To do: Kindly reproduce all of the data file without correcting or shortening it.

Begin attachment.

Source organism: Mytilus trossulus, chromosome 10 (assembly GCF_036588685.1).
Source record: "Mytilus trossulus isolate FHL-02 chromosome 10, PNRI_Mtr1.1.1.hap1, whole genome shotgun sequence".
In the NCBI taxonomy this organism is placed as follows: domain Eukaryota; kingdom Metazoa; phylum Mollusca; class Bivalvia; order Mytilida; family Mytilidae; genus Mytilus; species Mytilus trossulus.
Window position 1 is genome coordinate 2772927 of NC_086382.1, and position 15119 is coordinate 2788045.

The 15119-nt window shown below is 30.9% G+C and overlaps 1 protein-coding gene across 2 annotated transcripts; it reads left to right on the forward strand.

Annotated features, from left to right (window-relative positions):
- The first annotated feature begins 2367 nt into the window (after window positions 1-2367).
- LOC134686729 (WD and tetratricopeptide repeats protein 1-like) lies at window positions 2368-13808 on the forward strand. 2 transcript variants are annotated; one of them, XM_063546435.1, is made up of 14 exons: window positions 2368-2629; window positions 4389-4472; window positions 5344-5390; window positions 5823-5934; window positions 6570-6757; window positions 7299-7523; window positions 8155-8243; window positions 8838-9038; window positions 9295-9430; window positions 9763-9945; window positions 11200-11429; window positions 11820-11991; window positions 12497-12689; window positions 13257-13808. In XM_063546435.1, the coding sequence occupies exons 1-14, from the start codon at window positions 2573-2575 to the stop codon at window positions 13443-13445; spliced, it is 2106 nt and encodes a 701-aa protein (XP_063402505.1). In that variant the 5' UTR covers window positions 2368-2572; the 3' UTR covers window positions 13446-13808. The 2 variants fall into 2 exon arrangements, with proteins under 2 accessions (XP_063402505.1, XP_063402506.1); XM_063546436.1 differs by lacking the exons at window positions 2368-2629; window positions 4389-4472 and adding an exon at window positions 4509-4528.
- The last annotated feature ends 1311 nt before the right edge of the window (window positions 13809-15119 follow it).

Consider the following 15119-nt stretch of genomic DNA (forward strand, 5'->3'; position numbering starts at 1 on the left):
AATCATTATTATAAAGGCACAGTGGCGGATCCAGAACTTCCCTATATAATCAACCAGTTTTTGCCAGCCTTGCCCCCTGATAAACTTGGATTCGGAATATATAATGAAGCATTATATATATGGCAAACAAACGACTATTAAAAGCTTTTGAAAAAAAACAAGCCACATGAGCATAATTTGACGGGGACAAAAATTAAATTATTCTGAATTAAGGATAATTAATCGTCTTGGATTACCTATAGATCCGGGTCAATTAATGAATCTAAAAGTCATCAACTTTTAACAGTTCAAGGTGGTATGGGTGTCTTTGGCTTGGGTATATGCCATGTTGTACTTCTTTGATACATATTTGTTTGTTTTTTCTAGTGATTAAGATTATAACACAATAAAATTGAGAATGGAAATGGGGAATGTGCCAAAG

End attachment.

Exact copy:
Source organism: Mytilus trossulus, chromosome 10 (assembly GCF_036588685.1).
Source record: "Mytilus trossulus isolate FHL-02 chromosome 10, PNRI_Mtr1.1.1.hap1, whole genome shotgun sequence".
In the NCBI taxonomy this organism is placed as follows: domain Eukaryota; kingdom Metazoa; phylum Mollusca; class Bivalvia; order Mytilida; family Mytilidae; genus Mytilus; species Mytilus trossulus.
Window position 1 is genome coordinate 2772927 of NC_086382.1, and position 15119 is coordinate 2788045.

The 15119-nt window shown below is 30.9% G+C and overlaps 1 protein-coding gene across 2 annotated transcripts; it reads left to right on the forward strand.

Annotated features, from left to right (window-relative positions):
- The first annotated feature begins 2367 nt into the window (after window positions 1-2367).
- LOC134686729 (WD and tetratricopeptide repeats protein 1-like) lies at window positions 2368-13808 on the forward strand. 2 transcript variants are annotated; one of them, XM_063546435.1, is made up of 14 exons: window positions 2368-2629; window positions 4389-4472; window positions 5344-5390; window positions 5823-5934; window positions 6570-6757; window positions 7299-7523; window positions 8155-8243; window positions 8838-9038; window positions 9295-9430; window positions 9763-9945; window positions 11200-11429; window positions 11820-11991; window positions 12497-12689; window positions 13257-13808. In XM_063546435.1, the coding sequence occupies exons 1-14, from the start codon at window positions 2573-2575 to the stop codon at window positions 13443-13445; spliced, it is 2106 nt and encodes a 701-aa protein (XP_063402505.1). In that variant the 5' UTR covers window positions 2368-2572; the 3' UTR covers window positions 13446-13808. The 2 variants fall into 2 exon arrangements, with proteins under 2 accessions (XP_063402505.1, XP_063402506.1); XM_063546436.1 differs by lacking the exons at window positions 2368-2629; window positions 4389-4472 and adding an exon at window positions 4509-4528.
- The last annotated feature ends 1311 nt before the right edge of the window (window positions 13809-15119 follow it).

Consider the following 15119-nt stretch of genomic DNA (forward strand, 5'->3'; position numbering starts at 1 on the left):
AATCATTATTATAAAGGCACAGTGGCGGATCCAGAACTTCCCTATATAATCAACCAGTTTTTGCCAGCCTTGCCCCCTGATAAACTTGGATTCGGAATATATAATGAAGCATTATATATATGGCAAACAAACGACTATTAAAAGCTTTTGAAAAAAAACAAGCCACATGAGCATAATTTGACGGGGACAAAAATTAAATTATTCTGAATTAAGGATAATTAATCGTCTTGGATTACCTATAGATCCGGGTCAATTAATGAATCTAAAAGTCATCAACTTTTAACAGTTCAAGGTGGTATGGGTGTCTTTGGCTTGGGTATATGCCATGTTGTACTTCTTTGATACATATTTGTTTGTTTTTTCTAGTGATTAAGATTATAACACAATAAAATTGAGAATGGAAATGGGGAATGTGCCAAAG